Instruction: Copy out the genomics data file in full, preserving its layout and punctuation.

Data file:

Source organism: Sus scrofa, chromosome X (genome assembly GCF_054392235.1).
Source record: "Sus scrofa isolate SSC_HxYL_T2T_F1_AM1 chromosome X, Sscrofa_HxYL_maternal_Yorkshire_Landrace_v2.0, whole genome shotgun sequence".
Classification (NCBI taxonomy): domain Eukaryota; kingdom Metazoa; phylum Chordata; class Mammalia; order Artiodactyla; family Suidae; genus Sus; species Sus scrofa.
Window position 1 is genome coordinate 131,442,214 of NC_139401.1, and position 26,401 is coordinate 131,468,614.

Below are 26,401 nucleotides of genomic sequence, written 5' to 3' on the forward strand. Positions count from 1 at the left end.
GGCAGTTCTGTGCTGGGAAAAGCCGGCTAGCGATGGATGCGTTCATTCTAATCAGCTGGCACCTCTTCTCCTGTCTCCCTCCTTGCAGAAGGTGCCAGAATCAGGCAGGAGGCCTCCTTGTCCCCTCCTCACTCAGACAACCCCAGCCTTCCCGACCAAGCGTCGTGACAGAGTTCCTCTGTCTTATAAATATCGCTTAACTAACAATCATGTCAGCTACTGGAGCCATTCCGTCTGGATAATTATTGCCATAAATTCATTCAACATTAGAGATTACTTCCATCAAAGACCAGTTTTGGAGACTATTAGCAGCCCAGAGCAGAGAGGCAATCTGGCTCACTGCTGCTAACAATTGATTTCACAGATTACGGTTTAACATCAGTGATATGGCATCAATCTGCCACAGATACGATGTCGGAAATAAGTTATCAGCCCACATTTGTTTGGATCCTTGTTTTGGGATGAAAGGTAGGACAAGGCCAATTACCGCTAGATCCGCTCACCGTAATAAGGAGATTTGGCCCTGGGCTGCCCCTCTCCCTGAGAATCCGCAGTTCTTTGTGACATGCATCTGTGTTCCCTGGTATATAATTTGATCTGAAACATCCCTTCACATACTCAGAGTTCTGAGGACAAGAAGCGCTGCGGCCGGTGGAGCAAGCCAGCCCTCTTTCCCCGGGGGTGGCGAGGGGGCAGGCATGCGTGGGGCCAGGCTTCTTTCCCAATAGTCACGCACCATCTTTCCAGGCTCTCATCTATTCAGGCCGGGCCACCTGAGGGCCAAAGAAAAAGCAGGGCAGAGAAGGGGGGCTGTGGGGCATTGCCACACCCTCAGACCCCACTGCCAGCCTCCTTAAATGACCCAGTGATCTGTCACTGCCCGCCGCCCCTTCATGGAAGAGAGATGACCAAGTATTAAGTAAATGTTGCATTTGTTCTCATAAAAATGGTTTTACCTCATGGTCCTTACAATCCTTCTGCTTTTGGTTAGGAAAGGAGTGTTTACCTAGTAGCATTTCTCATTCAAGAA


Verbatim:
Source organism: Sus scrofa, chromosome X (genome assembly GCF_054392235.1).
Source record: "Sus scrofa isolate SSC_HxYL_T2T_F1_AM1 chromosome X, Sscrofa_HxYL_maternal_Yorkshire_Landrace_v2.0, whole genome shotgun sequence".
Classification (NCBI taxonomy): domain Eukaryota; kingdom Metazoa; phylum Chordata; class Mammalia; order Artiodactyla; family Suidae; genus Sus; species Sus scrofa.
Window position 1 is genome coordinate 131,442,214 of NC_139401.1, and position 26,401 is coordinate 131,468,614.

Below are 26,401 nucleotides of genomic sequence, written 5' to 3' on the forward strand. Positions count from 1 at the left end.
GGCAGTTCTGTGCTGGGAAAAGCCGGCTAGCGATGGATGCGTTCATTCTAATCAGCTGGCACCTCTTCTCCTGTCTCCCTCCTTGCAGAAGGTGCCAGAATCAGGCAGGAGGCCTCCTTGTCCCCTCCTCACTCAGACAACCCCAGCCTTCCCGACCAAGCGTCGTGACAGAGTTCCTCTGTCTTATAAATATCGCTTAACTAACAATCATGTCAGCTACTGGAGCCATTCCGTCTGGATAATTATTGCCATAAATTCATTCAACATTAGAGATTACTTCCATCAAAGACCAGTTTTGGAGACTATTAGCAGCCCAGAGCAGAGAGGCAATCTGGCTCACTGCTGCTAACAATTGATTTCACAGATTACGGTTTAACATCAGTGATATGGCATCAATCTGCCACAGATACGATGTCGGAAATAAGTTATCAGCCCACATTTGTTTGGATCCTTGTTTTGGGATGAAAGGTAGGACAAGGCCAATTACCGCTAGATCCGCTCACCGTAATAAGGAGATTTGGCCCTGGGCTGCCCCTCTCCCTGAGAATCCGCAGTTCTTTGTGACATGCATCTGTGTTCCCTGGTATATAATTTGATCTGAAACATCCCTTCACATACTCAGAGTTCTGAGGACAAGAAGCGCTGCGGCCGGTGGAGCAAGCCAGCCCTCTTTCCCCGGGGGTGGCGAGGGGGCAGGCATGCGTGGGGCCAGGCTTCTTTCCCAATAGTCACGCACCATCTTTCCAGGCTCTCATCTATTCAGGCCGGGCCACCTGAGGGCCAAAGAAAAAGCAGGGCAGAGAAGGGGGGCTGTGGGGCATTGCCACACCCTCAGACCCCACTGCCAGCCTCCTTAAATGACCCAGTGATCTGTCACTGCCCGCCGCCCCTTCATGGAAGAGAGATGACCAAGTATTAAGTAAATGTTGCATTTGTTCTCATAAAAATGGTTTTACCTCATGGTCCTTACAATCCTTCTGCTTTTGGTTAGGAAAGGAGTGTTTACCTAGTAGCATTTCTCATTCAAGAA